I recently attended a Travel Hacking meetup in the Seattle area and met a lot of interesting people who share the common interest of traveling with miles and points, mostly earned from credit cards. After brief introductions, it didn’t take long before the discussion on various manufactured spend (MS) techniques got started, and that’s honestly the reason a lot of people probably attend in the first place. In theory, most people have already mastered the basics of signing up for new cards and want the latest and greatest techniques to earn even more miles on top. In practice, it seemed like a lot of attendees focused far more on the MS part and less on the maximizing signup bonuses part. I’m not sure where this disconnect comes from, but I have this sneaking suspicion in the back of mind mind that people aren’t spending their time in the churning game efficiently.
One of the attendees of the meetup had quite literally just started in the whole travel hacking game. Just started as in applied for their very first rewards credit card within the past week! Everybody had to start sometime, and a targeted 60k AA offer isn’t a bad way to kick it off.
What struck me as odd is that when this person asked for any tips to help with getting started, others jumped in with where to buy Visa Gift Cards and which prepaid cards (Serve, Bluebird, etc.) they should start looking into! What?!?
Somewhere along the line, a bunch of people seem to have equated earning miles with MS and forgot about the much lower hanging fruit available. Credit card signup bonuses are far and away the most lucrative AND easiest way to earn huge chunks of valuable miles and the effort to do so can be extremely minimal!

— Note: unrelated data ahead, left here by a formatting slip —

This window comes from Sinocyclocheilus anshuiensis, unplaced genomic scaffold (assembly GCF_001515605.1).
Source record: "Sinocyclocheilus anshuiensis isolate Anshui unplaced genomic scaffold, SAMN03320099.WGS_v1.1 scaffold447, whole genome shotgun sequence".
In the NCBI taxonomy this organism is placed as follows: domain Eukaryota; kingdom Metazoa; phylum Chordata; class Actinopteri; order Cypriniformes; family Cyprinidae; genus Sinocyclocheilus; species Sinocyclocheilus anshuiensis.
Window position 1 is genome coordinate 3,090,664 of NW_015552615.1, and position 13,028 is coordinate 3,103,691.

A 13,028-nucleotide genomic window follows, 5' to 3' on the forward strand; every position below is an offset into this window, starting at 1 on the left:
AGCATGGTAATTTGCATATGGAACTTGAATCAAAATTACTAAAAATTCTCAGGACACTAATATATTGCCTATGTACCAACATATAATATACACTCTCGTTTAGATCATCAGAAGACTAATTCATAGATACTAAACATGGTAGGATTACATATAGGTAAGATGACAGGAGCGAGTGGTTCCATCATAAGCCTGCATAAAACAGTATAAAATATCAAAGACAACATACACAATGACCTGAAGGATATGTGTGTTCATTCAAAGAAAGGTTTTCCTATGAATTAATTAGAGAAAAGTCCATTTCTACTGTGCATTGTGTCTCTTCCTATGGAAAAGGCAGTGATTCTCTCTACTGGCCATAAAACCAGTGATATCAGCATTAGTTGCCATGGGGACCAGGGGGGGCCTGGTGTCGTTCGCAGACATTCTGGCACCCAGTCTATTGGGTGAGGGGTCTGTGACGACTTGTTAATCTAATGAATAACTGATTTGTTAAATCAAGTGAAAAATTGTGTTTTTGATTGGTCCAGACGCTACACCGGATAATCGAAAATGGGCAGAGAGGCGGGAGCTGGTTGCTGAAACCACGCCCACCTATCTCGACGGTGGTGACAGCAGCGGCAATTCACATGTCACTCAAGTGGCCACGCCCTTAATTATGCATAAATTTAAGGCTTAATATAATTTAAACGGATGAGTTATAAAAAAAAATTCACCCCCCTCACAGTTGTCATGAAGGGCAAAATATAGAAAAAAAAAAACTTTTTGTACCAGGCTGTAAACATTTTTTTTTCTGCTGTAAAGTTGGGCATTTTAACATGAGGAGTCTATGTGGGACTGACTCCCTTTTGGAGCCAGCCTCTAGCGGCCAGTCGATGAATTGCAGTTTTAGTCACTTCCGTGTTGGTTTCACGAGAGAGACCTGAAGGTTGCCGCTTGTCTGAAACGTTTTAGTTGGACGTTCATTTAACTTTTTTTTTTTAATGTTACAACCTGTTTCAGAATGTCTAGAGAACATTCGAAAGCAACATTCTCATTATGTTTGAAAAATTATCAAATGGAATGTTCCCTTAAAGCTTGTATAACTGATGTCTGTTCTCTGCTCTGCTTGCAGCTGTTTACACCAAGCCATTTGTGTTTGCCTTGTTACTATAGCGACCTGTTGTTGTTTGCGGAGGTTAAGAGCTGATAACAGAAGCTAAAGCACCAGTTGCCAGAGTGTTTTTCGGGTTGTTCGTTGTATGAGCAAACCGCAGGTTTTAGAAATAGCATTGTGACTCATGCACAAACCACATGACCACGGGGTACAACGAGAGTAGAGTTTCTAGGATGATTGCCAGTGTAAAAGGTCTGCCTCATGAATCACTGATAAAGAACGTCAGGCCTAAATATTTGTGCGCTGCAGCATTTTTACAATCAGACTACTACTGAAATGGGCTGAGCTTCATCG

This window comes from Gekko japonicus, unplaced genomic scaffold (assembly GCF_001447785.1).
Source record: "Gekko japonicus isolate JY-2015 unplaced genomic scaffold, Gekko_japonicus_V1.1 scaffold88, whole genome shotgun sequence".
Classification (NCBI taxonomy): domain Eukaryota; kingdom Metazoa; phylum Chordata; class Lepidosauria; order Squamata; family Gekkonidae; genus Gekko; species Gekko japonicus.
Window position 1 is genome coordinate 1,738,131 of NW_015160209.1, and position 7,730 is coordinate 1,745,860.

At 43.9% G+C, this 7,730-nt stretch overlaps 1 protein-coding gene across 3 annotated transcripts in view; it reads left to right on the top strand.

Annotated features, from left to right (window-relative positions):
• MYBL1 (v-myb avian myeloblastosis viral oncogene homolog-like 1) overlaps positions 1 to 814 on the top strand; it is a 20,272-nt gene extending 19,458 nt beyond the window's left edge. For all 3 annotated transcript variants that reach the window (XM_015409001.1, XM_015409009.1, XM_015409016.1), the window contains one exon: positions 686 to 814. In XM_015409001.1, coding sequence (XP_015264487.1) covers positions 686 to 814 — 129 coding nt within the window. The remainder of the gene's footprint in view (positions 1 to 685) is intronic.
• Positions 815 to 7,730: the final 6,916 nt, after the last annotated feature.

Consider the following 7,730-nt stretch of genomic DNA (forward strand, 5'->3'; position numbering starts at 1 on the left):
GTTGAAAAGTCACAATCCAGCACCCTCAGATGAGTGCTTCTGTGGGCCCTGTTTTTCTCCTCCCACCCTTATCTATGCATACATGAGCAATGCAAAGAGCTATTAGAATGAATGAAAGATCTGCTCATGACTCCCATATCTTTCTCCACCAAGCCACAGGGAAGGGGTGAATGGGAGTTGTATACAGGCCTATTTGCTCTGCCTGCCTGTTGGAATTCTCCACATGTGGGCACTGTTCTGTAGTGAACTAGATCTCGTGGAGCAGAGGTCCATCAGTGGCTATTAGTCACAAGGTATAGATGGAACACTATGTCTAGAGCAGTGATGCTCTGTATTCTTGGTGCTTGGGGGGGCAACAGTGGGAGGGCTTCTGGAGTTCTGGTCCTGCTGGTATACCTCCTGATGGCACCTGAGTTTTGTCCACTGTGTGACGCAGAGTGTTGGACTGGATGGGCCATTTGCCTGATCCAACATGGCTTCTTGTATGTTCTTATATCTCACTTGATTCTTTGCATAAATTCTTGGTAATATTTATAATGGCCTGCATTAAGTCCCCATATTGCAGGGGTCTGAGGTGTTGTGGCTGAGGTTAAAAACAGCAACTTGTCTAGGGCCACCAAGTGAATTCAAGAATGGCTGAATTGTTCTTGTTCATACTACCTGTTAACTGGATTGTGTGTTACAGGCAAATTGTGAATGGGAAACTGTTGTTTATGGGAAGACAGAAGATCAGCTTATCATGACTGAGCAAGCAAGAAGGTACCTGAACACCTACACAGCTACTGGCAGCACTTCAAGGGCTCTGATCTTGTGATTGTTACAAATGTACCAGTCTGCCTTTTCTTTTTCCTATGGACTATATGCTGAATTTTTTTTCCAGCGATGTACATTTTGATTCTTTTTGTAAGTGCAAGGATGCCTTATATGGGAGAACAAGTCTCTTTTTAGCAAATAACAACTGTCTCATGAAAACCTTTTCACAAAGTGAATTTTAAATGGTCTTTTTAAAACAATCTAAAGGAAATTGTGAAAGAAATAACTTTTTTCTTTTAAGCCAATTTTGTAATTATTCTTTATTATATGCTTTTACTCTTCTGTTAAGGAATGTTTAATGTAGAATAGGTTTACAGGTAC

I’m not talking about signing up for numerous cards at the same time and scrambling to meet the minimum spends, I’m talking about signing up for 1 card at a time, meeting the minimum spend with your everyday spending (everybody has some), then repeating as desired.
In fact, it’s possible for someone to never generate a dime of MS on their cards and still earn enough points to take international business class trips for almost no money out of pocket.
A Sample Annual Card Plan
The average annual expenditures in the US for 2014 was $53,495 according to the bureau of labor statistics. If we subtract out some of the things such as mortgages/rent, car payments, and various insurances (some insurance premiums can be paid with credit cards for no fee) that can’t normally be paid with credit cards, we end up with a total of around $27,000. That’s $2,250 per month in everyday spending that can be put directly on credit cards and used to meet minimum spend requirements!
With most credit card minimum spends in the $1,000-4,000 range, there’s a ton of opportunity for this average household to earn miles without jumping through any crazy hoops involved with MS!
Let’s look at a sample set of cards someone just starting out can grab in their first year of churning:
- Citi AA Platinum Select – 50,000 AA miles after spending $3,000 (annual fee waived)
- Chase Sapphire Preferred (ref link) – 50,000 UR points (+5k for adding an AU) after spending $4,000 (annual fee waived)
- BoA Alaska Airlines – 25,000 AS miles + $100 after spending $1,000 ($75 annual fee not waived)
- Barclaycard Arrival+ – $400+ towards any travel after spending $3,000 (annual fee waived)